Monday, November 7, 2011

Read and Run: A Movement-Based Activity for Early Reading and Sensory Diet all in One

The other day, Luke was opting to spend a lot of time sitting or lying while playing with figurines, drawing and doing Math and Reading work.  Although I enjoyed the peace of having him in low gear, I also knew that if he did not get a decent burst of strong movement in, we’d all likely pay consequence later.

Luke is definitely a child that needs regular physical activity.  Thus, when Luke asked for more Reading lessons for the day, I decided to try an activity that I often assign my more kinesthetic tutoring students as a between-session challenge to try out with their parents or siblings -- a game that easily compliments Montessori "pink" words work.

Read and Run
A fun game that requires little to no preparation and ties together two things many young children need:  practice reading and ample opportunities to move.  


  • a writing utensil
  • index cards or paper cut into small rectangles
  • objects around your home or working space


  1. Choose five or more words that your child will be able to decode and write one on each index card or rectangle of paper.  Choose words for objects that will require your child to move to different rooms or areas of a space and to bend or reach to different levels. 
  2. Hand these to your child and challenge him or her to label things in your home or work space with them as quickly as possible.
  3. Ask your child to show you where he or she put each label, encouraging him or her to correct any that were put in illogical places.


  • Reading (Decoding Skills and Vocabulary)
  • One-to-One Correspondence
  • Gross Motor
  • Vestibular Input/Heavy Work
  • Motor Coordination/Motor Planning

Quick Tips/Extensions

  • To add extra challenge and fun, set a kitchen timer, sand timer or Time Timer and have your child try to beat it.
  • To include estimation and time concepts, have your child count how many words he or she has to Read and Run with and then decide how long he or she thinks it will take to complete the task.  Use a timer or count to see how long it actually does.
  • To add fine motor and spelling skills in, have your child make a set of cards for you to label the house with.
  • To encourage more vestibular and proprioceptive input, add another guideline to each round of the game played, such as, “You must hop (skip, gallop, slither, jump, crawl) around as quickly as possible to place these labels on things in our home.
  • To help your child gain confidence, begin by using only five or six words.  Then, as your child begins to decode and label with greater accuracy, add more words and/or words that are more difficult to decode.  (For example, begin with Consonant-Vowel-Constant, or CVC, words, such as bed or cup.  Then, add CCVC or CVCC words, such as plug or sink.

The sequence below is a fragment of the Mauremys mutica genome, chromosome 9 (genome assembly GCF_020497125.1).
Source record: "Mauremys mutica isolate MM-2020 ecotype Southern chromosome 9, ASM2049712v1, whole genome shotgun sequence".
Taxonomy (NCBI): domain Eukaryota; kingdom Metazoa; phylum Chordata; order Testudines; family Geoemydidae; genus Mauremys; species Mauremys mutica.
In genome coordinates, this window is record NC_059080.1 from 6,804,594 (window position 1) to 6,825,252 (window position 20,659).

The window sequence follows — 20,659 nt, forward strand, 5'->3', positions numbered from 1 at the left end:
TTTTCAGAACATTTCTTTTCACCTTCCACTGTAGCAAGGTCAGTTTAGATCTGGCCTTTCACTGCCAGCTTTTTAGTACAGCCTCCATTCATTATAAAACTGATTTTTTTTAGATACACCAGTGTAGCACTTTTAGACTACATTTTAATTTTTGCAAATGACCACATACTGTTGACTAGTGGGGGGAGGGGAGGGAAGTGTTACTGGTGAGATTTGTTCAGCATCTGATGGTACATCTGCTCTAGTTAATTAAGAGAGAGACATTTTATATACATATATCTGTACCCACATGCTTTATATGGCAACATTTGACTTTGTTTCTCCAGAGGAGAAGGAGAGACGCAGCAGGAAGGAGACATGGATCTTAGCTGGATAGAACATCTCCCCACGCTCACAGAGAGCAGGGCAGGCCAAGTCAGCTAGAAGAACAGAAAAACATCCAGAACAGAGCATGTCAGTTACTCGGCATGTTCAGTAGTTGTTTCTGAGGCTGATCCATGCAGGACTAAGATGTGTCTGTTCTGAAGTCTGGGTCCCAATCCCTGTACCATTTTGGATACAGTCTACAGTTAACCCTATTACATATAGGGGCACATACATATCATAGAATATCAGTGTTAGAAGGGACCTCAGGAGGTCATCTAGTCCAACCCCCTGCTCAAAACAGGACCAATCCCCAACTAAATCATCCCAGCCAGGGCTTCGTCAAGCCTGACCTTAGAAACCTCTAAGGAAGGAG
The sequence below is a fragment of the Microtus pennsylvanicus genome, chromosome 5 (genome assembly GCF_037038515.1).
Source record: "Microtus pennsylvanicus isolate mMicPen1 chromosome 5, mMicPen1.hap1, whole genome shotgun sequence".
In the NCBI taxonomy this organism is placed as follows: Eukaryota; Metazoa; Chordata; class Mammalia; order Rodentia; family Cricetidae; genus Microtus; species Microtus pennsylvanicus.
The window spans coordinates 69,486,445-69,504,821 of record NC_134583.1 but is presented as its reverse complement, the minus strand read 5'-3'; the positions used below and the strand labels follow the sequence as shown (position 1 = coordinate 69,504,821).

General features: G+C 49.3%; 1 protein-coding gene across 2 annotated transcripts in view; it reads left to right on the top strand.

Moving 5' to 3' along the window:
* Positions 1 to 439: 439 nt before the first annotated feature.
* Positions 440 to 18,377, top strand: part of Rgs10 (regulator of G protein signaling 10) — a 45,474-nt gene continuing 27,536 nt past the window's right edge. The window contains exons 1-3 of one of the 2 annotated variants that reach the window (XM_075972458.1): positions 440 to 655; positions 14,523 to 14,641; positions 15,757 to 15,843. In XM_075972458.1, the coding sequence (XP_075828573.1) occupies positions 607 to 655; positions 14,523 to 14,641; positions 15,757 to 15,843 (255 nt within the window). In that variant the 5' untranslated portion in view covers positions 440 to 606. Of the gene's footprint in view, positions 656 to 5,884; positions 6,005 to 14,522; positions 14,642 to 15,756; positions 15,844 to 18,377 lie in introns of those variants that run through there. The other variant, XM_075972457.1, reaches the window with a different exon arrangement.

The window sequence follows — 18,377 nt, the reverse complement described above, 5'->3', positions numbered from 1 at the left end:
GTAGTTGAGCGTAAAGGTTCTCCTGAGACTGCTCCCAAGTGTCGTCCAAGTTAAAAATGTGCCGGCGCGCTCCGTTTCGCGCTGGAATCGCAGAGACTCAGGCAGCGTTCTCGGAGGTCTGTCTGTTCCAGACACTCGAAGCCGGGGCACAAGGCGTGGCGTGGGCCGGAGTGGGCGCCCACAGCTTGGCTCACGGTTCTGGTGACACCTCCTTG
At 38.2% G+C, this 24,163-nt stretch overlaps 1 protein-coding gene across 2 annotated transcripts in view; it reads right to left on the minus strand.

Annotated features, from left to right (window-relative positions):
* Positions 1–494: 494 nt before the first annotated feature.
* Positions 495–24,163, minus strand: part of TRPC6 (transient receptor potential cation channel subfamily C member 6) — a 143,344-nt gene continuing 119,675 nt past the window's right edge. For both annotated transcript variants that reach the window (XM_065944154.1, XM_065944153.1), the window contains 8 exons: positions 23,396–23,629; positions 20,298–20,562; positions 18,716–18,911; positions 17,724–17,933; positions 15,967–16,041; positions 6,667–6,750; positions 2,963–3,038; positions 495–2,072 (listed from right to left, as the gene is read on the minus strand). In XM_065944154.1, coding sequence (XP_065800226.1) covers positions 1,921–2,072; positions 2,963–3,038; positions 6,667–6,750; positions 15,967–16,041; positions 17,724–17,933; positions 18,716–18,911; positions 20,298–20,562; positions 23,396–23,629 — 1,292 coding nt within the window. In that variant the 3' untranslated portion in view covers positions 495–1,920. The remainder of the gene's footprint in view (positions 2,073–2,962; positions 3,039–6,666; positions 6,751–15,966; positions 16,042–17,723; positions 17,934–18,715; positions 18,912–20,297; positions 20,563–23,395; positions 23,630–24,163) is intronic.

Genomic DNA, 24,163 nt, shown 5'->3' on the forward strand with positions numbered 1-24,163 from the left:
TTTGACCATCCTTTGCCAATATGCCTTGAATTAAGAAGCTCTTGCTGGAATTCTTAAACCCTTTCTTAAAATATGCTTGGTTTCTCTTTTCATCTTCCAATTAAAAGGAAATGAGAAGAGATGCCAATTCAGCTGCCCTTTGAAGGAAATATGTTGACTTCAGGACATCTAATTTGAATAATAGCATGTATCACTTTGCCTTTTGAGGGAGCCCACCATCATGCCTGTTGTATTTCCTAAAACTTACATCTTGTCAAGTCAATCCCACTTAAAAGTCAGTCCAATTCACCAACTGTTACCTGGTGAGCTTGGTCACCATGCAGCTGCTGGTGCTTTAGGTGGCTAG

• To work on memory, keep word label cards in three bags: one for brand new words, one for words that your child has mastered once and one for words that your child has mastered more than once.  Each time you play, be sure to add a few words from each bag.  (Playing with words multiple times will help your child move them from being words to decode to words known by sight and give your child confidence.  Adding new words each time you play will keep the game fresh.)
  • For fun, make this a hide and seek game.  Close your eyes while your child runs to label objects and then open them and try to find where all the labels are.

What movement-based activities do you use 
to encourage early reading skills?
Do you have any frugal, fast, fun and effective 
early learning games to share? 
Please add ideas or links in the comments.

Please feel free to link up at the bottom of my initial BloTaAcMo post with any posts, tutorials or reflections you succeed with getting off your task list this month!

This post is also being linked to Montessori Monday at  One Hook Wonder  and Living Montessori Now, because although it is not traditional Montessori, it is inspired by the Montessori philosophy of following the child and guiding them with activities that fill their needs and fit their interests, as well as because I feel the activity nicely compliments traditional Montessori word work.

This post is also being shared at Homeschool Creations Preschool Corner and 5K, too, where you will find many fabulous ideas for teaching your pre-k and 5k students.


Ami said...

As a mother of boys, I LOVE this idea! :) I'm pinning it, and I will definitely use it in my own homeschool.

Thanks! :) Ami

Martianne said...

So glad you and your boys can use it, Amy!

Deb Chitwood said...

What a great game, Martianne! I love reading activities that work on motor skills as well - and are just fun! Thanks so much for linking up with Montessori Monday. I always love your posts! I featured your activity at the Living Montessori Now Facebook page:

Forest Rose said...

Great idea...I pinned it too! Thanks for sharing my girls will love this! Blessings from you newest follower from preschool corner.

Forest Rose


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